Submissions were generally favourable towards the proposal to allow the making of regulations governing the repeat collection of external datasets. The proposed amendment would provide transparency regarding collection. However, a number of submissions argued that the development of any regulations or legislation for this proposal should be subject to a period of detailed consultation. Likewise, two submissions argued that robust processes are needed to ensure the effects of any regulation are fully considered. One of these submitted that the empowering provision should require the person making the regulations to consider the cost to the data holder of complying and whether the value of the data is proportionate with that cost, whether the regulation is being made in a way which minimises the cost, and if the cost would be unduly burdensome, whether to compensate the data holder for the cost of compliance.
Two submitters’ support for the proposal was subject to the retention of the “necessary and relevant” standard. One of these submitted that retention of the “necessary and relevant” standard is important to discourage unfocused requests and make the potential use of information clearer. Two submitters also commented that dataset holders should have protections to prevent onerous or unreasonable requests.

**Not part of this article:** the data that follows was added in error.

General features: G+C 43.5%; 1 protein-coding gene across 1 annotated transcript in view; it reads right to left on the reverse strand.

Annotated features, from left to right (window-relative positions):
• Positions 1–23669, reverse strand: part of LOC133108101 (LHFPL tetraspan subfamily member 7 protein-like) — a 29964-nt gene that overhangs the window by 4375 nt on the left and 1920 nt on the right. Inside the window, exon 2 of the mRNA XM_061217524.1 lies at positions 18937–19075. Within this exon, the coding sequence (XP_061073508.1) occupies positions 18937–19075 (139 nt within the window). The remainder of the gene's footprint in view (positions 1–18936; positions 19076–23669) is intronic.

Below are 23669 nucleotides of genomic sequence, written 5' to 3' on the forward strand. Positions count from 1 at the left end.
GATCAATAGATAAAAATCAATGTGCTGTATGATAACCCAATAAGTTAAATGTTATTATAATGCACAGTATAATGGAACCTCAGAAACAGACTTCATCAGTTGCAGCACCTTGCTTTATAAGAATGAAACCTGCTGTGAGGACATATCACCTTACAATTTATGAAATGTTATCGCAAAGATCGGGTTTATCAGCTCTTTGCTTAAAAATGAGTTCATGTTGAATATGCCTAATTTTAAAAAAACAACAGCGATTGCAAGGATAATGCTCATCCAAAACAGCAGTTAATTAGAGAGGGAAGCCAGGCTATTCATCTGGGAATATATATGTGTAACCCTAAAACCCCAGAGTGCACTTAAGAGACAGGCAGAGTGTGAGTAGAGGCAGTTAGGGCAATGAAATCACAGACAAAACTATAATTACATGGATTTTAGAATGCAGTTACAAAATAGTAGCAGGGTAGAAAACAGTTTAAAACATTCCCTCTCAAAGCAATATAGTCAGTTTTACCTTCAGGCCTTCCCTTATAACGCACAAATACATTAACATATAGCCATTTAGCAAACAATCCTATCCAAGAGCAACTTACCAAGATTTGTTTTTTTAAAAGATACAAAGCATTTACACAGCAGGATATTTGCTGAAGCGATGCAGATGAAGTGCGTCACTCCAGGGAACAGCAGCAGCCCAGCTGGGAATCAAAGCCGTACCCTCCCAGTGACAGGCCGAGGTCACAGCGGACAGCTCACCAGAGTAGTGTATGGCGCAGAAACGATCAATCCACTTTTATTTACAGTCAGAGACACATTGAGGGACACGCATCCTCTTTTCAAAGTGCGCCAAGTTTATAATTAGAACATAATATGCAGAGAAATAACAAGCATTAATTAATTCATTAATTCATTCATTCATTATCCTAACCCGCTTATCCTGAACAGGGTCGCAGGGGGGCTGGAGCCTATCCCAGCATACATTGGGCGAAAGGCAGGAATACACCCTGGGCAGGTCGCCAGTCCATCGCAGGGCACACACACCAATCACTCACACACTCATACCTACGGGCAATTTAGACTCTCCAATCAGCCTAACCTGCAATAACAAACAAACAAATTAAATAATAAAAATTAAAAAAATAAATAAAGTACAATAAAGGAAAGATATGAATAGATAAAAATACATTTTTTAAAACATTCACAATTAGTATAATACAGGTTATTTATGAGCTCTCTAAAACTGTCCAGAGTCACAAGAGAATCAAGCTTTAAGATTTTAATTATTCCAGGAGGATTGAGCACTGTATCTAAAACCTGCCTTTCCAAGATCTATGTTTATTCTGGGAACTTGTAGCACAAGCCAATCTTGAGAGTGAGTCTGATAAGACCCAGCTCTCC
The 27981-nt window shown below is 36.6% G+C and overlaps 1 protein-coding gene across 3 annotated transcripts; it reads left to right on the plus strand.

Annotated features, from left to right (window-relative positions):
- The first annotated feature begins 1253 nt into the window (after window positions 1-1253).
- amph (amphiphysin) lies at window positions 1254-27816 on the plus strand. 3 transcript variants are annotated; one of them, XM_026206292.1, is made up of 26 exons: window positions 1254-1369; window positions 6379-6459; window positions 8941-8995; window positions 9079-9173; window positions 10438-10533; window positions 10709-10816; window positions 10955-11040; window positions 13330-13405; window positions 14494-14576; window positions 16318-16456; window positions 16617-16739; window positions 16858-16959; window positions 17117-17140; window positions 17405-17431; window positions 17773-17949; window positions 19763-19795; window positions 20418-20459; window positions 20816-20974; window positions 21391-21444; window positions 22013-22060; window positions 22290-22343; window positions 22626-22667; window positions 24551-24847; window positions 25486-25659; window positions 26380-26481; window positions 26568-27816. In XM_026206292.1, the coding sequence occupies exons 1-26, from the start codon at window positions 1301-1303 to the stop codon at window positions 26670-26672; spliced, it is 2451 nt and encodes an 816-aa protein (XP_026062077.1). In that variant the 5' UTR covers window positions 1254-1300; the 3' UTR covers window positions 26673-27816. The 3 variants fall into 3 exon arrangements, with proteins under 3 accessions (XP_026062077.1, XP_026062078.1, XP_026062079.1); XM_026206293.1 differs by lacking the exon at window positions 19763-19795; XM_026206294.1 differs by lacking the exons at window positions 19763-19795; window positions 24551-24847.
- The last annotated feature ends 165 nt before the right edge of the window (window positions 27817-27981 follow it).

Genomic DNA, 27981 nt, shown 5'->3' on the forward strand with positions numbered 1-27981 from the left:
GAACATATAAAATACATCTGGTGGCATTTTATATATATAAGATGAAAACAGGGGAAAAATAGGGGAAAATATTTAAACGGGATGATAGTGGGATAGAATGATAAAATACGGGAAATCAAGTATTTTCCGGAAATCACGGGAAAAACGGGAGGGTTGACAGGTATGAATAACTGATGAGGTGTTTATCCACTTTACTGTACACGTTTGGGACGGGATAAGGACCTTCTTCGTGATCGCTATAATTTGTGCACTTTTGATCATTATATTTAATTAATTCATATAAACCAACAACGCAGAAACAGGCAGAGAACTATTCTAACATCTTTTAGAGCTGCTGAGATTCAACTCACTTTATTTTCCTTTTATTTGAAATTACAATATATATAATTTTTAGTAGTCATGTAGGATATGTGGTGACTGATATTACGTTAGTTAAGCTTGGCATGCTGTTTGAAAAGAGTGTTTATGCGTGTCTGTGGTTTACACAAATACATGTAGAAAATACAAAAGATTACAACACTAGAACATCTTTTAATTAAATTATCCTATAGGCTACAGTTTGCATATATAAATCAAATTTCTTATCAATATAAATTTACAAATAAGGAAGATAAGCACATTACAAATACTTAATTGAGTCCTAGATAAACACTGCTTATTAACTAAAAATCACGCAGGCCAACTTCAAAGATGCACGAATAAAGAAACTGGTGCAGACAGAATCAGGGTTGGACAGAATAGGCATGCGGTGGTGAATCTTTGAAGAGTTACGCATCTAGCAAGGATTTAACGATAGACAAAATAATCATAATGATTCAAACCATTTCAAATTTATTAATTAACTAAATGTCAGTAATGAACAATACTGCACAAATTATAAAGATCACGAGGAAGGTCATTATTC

Two submissions argued that taxpayers should not have to incur additional costs in order to produce the requested datasets.
One of these commented that whilst Inland Revenue may consider information to be “necessary or relevant” it may not be able to be produced by a taxpayer easily or without significant costs. As such, they argued parameters are needed to ensure Inland Revenue may only request data that is easily accessible to the taxpayer or should otherwise look to reimburse the taxpayer for the costs to produce the data. Another submitter commented that, whilst understanding the reasoning for preventing taxpayers charging Inland Revenue for the costs of complying with information requests, this reasoning does not apply where the dataset holder is subject to on-going requests and the cost of complying is substantial.
One submitter made a number of additional submissions on this proposal. They were supportive of clarification being made to Inland Revenue’s data collection powers. In particular, they commented that dataset holders require greater clarity of the circumstances in which they are required to comply with an information request and the application of the necessary and relevant test in these cases. They also sought clarity over Inland Revenue’s search powers to access information remotely stored in the cloud. Finally, the submitter sought clarification regarding the extent to which third-party solution providers may notify affected customers that Inland Revenue has exercised its information collection powers.